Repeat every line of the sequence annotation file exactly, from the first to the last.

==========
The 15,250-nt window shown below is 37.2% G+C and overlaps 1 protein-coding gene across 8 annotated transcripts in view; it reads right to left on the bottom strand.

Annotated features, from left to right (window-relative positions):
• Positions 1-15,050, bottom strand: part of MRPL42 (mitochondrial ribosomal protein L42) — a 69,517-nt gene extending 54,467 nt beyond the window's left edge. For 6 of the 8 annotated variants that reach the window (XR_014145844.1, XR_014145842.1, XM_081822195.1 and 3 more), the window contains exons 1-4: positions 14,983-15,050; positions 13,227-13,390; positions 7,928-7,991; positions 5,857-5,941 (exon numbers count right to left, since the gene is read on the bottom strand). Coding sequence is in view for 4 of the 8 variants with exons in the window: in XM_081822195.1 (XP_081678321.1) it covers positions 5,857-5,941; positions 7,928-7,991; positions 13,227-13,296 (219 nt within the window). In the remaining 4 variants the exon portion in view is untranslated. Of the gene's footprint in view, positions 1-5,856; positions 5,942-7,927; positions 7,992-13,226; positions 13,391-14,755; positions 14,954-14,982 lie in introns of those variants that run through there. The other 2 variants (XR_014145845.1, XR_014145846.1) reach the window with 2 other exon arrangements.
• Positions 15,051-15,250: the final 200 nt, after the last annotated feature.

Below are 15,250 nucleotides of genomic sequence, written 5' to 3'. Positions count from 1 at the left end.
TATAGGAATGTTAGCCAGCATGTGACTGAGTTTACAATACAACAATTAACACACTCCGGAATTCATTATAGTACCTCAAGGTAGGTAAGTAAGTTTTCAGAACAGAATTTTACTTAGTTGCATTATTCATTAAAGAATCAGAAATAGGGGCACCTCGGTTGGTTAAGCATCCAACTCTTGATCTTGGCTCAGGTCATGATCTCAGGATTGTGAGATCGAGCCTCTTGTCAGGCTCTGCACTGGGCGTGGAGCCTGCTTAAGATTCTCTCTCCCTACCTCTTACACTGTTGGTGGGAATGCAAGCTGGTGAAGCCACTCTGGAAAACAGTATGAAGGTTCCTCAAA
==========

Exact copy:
The 15,250-nt window shown below is 37.2% G+C and overlaps 1 protein-coding gene across 8 annotated transcripts in view; it reads right to left on the bottom strand.

Annotated features, from left to right (window-relative positions):
• Positions 1-15,050, bottom strand: part of MRPL42 (mitochondrial ribosomal protein L42) — a 69,517-nt gene extending 54,467 nt beyond the window's left edge. For 6 of the 8 annotated variants that reach the window (XR_014145844.1, XR_014145842.1, XM_081822195.1 and 3 more), the window contains exons 1-4: positions 14,983-15,050; positions 13,227-13,390; positions 7,928-7,991; positions 5,857-5,941 (exon numbers count right to left, since the gene is read on the bottom strand). Coding sequence is in view for 4 of the 8 variants with exons in the window: in XM_081822195.1 (XP_081678321.1) it covers positions 5,857-5,941; positions 7,928-7,991; positions 13,227-13,296 (219 nt within the window). In the remaining 4 variants the exon portion in view is untranslated. Of the gene's footprint in view, positions 1-5,856; positions 5,942-7,927; positions 7,992-13,226; positions 13,391-14,755; positions 14,954-14,982 lie in introns of those variants that run through there. The other 2 variants (XR_014145845.1, XR_014145846.1) reach the window with 2 other exon arrangements.
• Positions 15,051-15,250: the final 200 nt, after the last annotated feature.

Below are 15,250 nucleotides of genomic sequence, written 5' to 3'. Positions count from 1 at the left end.
TATAGGAATGTTAGCCAGCATGTGACTGAGTTTACAATACAACAATTAACACACTCCGGAATTCATTATAGTACCTCAAGGTAGGTAAGTAAGTTTTCAGAACAGAATTTTACTTAGTTGCATTATTCATTAAAGAATCAGAAATAGGGGCACCTCGGTTGGTTAAGCATCCAACTCTTGATCTTGGCTCAGGTCATGATCTCAGGATTGTGAGATCGAGCCTCTTGTCAGGCTCTGCACTGGGCGTGGAGCCTGCTTAAGATTCTCTCTCCCTACCTCTTACACTGTTGGTGGGAATGCAAGCTGGTGAAGCCACTCTGGAAAACAGTATGAAGGTTCCTCAAA